Beyond All Reason(10)

By: Cathy Williams

Watch out, Abby, a little voice warned her, you’re beginning to sound bitter again.

She couldn’t help it though, the shadow of Ellis Fitzmerton made that impossible. After he had broken off with her, he had explained in a phoney, gentle voice that had nothing to do with sympathy and everything to do with reminding her of her position, that she must have been suffering from delusions if she thought that they could have made anything out of their brief, albeit pleasant, relationship. And when she had seen his girlfriend, she had understood why. They may have drifted into something because of circumstance, but there was a dividing line between them that was insurmountable. He had reinforced the refrain that had played in her ears ever since she had been a young child. Them and us and ne’er the twain shall meet. Beauty, her mother had once told her, can jump all barriers, but you might as well be honest and face facts, you’re no great beauty.

Ross gave her a long, intense stare, then said suddenly, ‘Who was he?’

‘Who?’ Abigail stammered, going bright red, and clutching the seat of the chair to stop her hands from trembling.

‘The man who filled your head with rubbish like that?’

‘I don’t know what you’re talking about,’ she said sharply. ‘And I don’t have to stay here a minute longer and listen to this!’

‘Was it your mother, then?’

‘What makes you say that?’ At this point, every nerve in her body was jangling. This was the first time, she realised with panic, that he had ever managed to get any conversation between them on to an intimate footing and hold it there.

‘She struck me,’ he murmured thoughtfully, in a deceptively mild voice, ‘as the sort of woman who doesn’t mind thrusting her opinions on to other people, including her own daughter. That can be a disaster when it happens to a child, or an adolescent.’

He gave her a sidelong glance from under his lashes.

‘She can be a bit domineering, I suppose,’ Abigail admitted, only realising afterwards that she had fallen for a trap. He had given her a choice of talking either about a man or her mother, and she had chosen her mother when in fact, if she had been thinking straight, she would have seen that she was under no obligation to discuss either.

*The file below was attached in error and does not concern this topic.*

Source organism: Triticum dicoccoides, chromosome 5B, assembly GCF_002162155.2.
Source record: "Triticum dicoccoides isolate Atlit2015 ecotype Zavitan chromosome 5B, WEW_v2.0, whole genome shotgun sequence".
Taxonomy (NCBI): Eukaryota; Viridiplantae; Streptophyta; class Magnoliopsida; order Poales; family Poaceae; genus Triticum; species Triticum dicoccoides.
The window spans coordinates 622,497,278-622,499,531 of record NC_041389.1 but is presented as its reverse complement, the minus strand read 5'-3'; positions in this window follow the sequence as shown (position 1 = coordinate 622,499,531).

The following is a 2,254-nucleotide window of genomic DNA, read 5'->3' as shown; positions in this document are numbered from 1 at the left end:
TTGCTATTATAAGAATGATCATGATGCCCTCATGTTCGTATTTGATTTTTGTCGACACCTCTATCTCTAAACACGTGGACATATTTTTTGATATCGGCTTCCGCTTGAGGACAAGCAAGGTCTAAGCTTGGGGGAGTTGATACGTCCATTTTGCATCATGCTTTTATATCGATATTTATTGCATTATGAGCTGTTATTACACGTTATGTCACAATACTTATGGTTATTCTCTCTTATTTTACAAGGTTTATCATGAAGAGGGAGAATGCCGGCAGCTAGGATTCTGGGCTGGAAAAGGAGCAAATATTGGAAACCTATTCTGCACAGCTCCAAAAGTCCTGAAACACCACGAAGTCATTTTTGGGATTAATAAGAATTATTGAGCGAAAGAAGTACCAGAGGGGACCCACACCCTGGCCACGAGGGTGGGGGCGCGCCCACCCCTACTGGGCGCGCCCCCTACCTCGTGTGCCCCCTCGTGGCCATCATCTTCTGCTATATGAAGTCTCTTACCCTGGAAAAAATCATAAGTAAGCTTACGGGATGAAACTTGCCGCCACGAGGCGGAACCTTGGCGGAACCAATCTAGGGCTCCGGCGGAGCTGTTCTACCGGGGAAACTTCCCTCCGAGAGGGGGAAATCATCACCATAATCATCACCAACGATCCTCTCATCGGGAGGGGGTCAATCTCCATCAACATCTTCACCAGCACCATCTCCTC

‘This is stupid,’ she said, fidgeting but not actually summoning up the courage to get up, ‘sitting here, wasting time talking about nothing, when there’s a pile of work back in the office waiting to get done.’

‘We’re not talking about nothing. Unless that’s how you would describe your life.’

‘And stop putting words into my mouth!’

Their eyes clashed and she felt a strange, giddy sensation overwhelm her.

‘How long did your friends stay?’ he asked, veering off at another tangent. He sipped his coffee and regarded her over the rim of the cup. Compelling. That more or less described him. His looks, his mind, everything about him compelled. Why else would she be sitting here being persuaded, against her will, to talk about herself?

‘An hour or so after you left,’ she said.

‘Very nice girls,’ he murmured, and she had the sneaking suspicion that he was leading up to something, though what, she couldn’t quite figure out. ‘Have you known them a long time?’

‘Years. I grew up with Alice, in fact. I’m an only child and she was like a sister to me.’

‘Down-to-earth, sensible girl,’ he mused, leaning back in the chair, his long, lithe body dwarfing it.

‘Yes, well, we all are,’ Abigail said tartly. ‘Reality isn’t something you can escape from when you have to strive for every little foothold you gain in life.’

‘That sounds like philosophising to me.’

‘I guess it does,’ she answered with a reluctant grin. ‘I didn’t lead a deprived existence, I always knew that there would be food on the table, but that luxuries were out of the question. Now,’ she said briskly, ‘have I answered all your questions? Do you feel that you now know me? Can we return to work?’

‘There is all that paperwork on the takeovers to work through, isn’t there?’ he agreed, raising his eyebrows, as if only now giving that any thought at all.

‘Yes, there is!’ She didn’t want to sound eager, but on the other hand she had no desire to continue their fraught conversation. In fact, she would have happily taken on a charging bull with her notepad if it would have provided the necessary distraction from Ross’s intimate probing.

‘And you’re right, there’s a pile of paperwork waiting on my desk to be sifted. Usual stuff. Letters from clients, contracts that need signing, statements to look at. Routine things, but they do take up one’s time.’